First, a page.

When mentioning greatest sports movies, we’re pretty sure we can all agree on a few titles: "Caddyshack", "Bull Durham," "Rocky," "Raging Bull," "The Natural," "Major League," "Slap Shot" and "Hoosiers."
Sometimes Hollywood, in an effort to continue churning out money, decides to make sequels to somewhat successful sports movies. Oftentimes, we ask, “Why?”
This is not a look at the worst sports movies or movies that were remade (for example, "Bad News Bears," "Karate Kid" or "The Longest Yard"). This is a look at truly horrendous sequels.
(Note, none of these films received more than 4.7 stars out of 10 on IMDb.com)
We feel kind of bad starting off this list with a made-for-TV movie and something produced by Disney. However, "Angels in the Endzone" is not only ridiculous, it also has a ridiculous title. "Angels in the Outfield" was a passable kids movie that had a few somewhat-respectable actors in it (Danny Glover, Tony Danza and Christopher Lloyd). Even with Disney printing money, they couldn’t get this flick green-lighted for the big screen.
It’s OK to make a sports movie once a decade that features an animal. It sells. It gets kids excited. It keeps them focused on something for 90 minutes. As a society, we don’t like it, but we accept it.
Movie execs should just be happy to get actors to go opposite a dog or a primate, let alone trying to sell it to the public.
One thing we all hate is sequels that try to sell us new actors playing old characters. As Mike Myers points out in "Wayne’s World," the audience does recognize two different actors playing Darrin Stephens in "Bewitched."
We can give a pass to "The Karate Kid II" and "The Karate Kid III" because Daniel-San and Mr. Miyagi are still the main characters, even if the story sucks. So, when Ralph Macchio says no to a Karate Kid IV, you have to understand how bad it was. (Think about it, what else has Ralph Macchio done in the last decade?)
So, they turn to a young Hilary Swank. Mr. Miyagi teaches her karate, we have a story and therefore, we have a movie! Ugh.
Taking the cue from the above movie, "The Sandlot 2" doesn’t take the same lovable troupe from the first one or reuse their names—since the first one did a great job of preventing this from happening by telling us where all the kids end up when older.
However, if you look at the movie cover, there is a lot of similarities in the characters. A fat catcher, an African-American kid, a nerdy one, the star and a pair of brothers. When you rely on the fake myth of an animal to carry a movie, then you’re in trouble.
It’s bad enough they made a second one and incorporated a bunch of new characters to try to keep it afloat. We want to know how a third one was given the green light. For those keeping track at home, that’s three Disney franchises on this list.
Let me get this right, 25 years after the original, ground-breaking movie came out, they decided to make a second one. How does this happen? Was Citizen Kane 2 already in pre-production? Then, they replace an acting legend in Paul Newman with Stephen Baldwin?
As Bleacher Report writer Sam Westmoreland put it, the trade “is like trading Sidney Crosby for a flaming bag of dog poop.” So, how come they called it "Slap Shot II" and not something else, like "Bad Hockey Movie?"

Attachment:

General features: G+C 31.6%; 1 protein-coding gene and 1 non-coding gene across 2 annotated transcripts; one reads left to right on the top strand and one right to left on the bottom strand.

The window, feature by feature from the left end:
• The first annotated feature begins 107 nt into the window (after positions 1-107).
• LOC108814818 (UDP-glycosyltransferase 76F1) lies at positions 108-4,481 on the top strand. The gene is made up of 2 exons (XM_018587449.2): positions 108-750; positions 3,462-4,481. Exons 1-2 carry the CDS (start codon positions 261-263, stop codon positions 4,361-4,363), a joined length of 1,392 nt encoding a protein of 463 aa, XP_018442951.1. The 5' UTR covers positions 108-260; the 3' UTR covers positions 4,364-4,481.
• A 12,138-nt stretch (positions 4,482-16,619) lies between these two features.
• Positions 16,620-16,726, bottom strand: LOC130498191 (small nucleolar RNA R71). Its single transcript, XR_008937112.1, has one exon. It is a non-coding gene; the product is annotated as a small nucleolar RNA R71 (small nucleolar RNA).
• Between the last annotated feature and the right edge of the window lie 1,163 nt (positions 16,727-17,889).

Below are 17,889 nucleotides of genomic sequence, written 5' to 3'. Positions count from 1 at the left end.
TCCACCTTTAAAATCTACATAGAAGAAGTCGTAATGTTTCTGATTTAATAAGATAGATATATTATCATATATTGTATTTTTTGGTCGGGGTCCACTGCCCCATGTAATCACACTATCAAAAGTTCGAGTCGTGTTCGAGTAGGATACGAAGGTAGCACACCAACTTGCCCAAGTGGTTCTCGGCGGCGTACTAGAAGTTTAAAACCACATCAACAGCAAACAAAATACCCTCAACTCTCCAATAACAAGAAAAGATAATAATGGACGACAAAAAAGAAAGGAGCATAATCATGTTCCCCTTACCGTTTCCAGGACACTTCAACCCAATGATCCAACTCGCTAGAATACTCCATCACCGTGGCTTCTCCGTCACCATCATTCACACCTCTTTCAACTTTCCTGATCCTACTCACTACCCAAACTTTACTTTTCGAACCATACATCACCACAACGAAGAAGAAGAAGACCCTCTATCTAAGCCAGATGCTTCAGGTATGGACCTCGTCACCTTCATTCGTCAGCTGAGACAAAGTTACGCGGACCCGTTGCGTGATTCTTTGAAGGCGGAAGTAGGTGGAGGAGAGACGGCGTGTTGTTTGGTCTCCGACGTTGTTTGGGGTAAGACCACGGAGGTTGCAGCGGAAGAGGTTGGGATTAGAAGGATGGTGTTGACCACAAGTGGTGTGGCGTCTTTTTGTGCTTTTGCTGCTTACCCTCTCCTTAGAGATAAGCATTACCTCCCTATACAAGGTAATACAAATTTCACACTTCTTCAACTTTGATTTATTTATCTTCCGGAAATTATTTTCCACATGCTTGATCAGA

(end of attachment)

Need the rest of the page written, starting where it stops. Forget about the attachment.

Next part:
The first one was great. The second one was tolerable. The third one? Wow. Just wow.
Taking the description of the movie from IMDb.com, it says “Tony Curtis plays a small time promoter/hustler who takes the pint-sized baseball team to Japan …” Hang on a second. A small time promoter/hustler is running a group of kids and taking them to another country? Does anyone else see something wrong with this besides us?
Sure, "The Bad News Bears" are no angels, with their beer-drinking and cursing under the not-so-watchful eye of Walter Matthau, but to take that role model to a different level? And then make it the third in a franchise? Whose brilliant idea was this again?
Any time there is a movie sequel with a catchphrase as the subtitle, it should never be watched.
"Slap Shot II" had “Breaking the Ice.” Instead of "Back to the Minors," it should have been “Back to the Drawing Board.” Better yet, perhaps "Back to the Trashcan," which is where we’re pretty sure this idea was fished from. To think that two fairly large original members of the fantastic first one are still involved (Cerrano and Roger Dorn) makes us shudder.
A lot of people would call this not only one of the worst sports sequels of all time, but one of the worst sports movies of all time. How does such a classic movie franchise—in fact, one of the best all-time movie franchises—put out such a giant turd? How can someone act worse than punch-drunk Rocky Balboa?
Well, we hadn’t seen Tommy Morrison on screen. Usually movies have an actor who can act a little, then assume they played some form of sports as a kid and have them get coached into looking like a pro. "Rocky V" took the opposite when they asked a pro boxer in Morrison to act. Not as easy as it looks. Watching this movie as a youngster when I liked pretty much everything I watched, I decided this movie was awful. That’s how bad it was.
This movie takes all of the classic wrongs in sequels and still tries to pay it forward.
They take a title and make a second without the original cast (not good, but done before); it came out way after the original did (eight years); they try to replicate iconic characters (no Rodney Dangerfield, no Bill Murray) with a bunch of hacks; the movie features an animal; the movie features a fake animal; and the movie is not made by the original writers or producers.
Otherwise, though, great stuff! What makes this movie even worse is the fact that the original was so good. Not just sports movie good, but one of the top movies ever. Why even try to do it again? Why push Chevy Chase into obscurity? Why, God, why?!
Matt Hurst is the editor and founder of Throwback Attack. Read more at throwbackattack.net.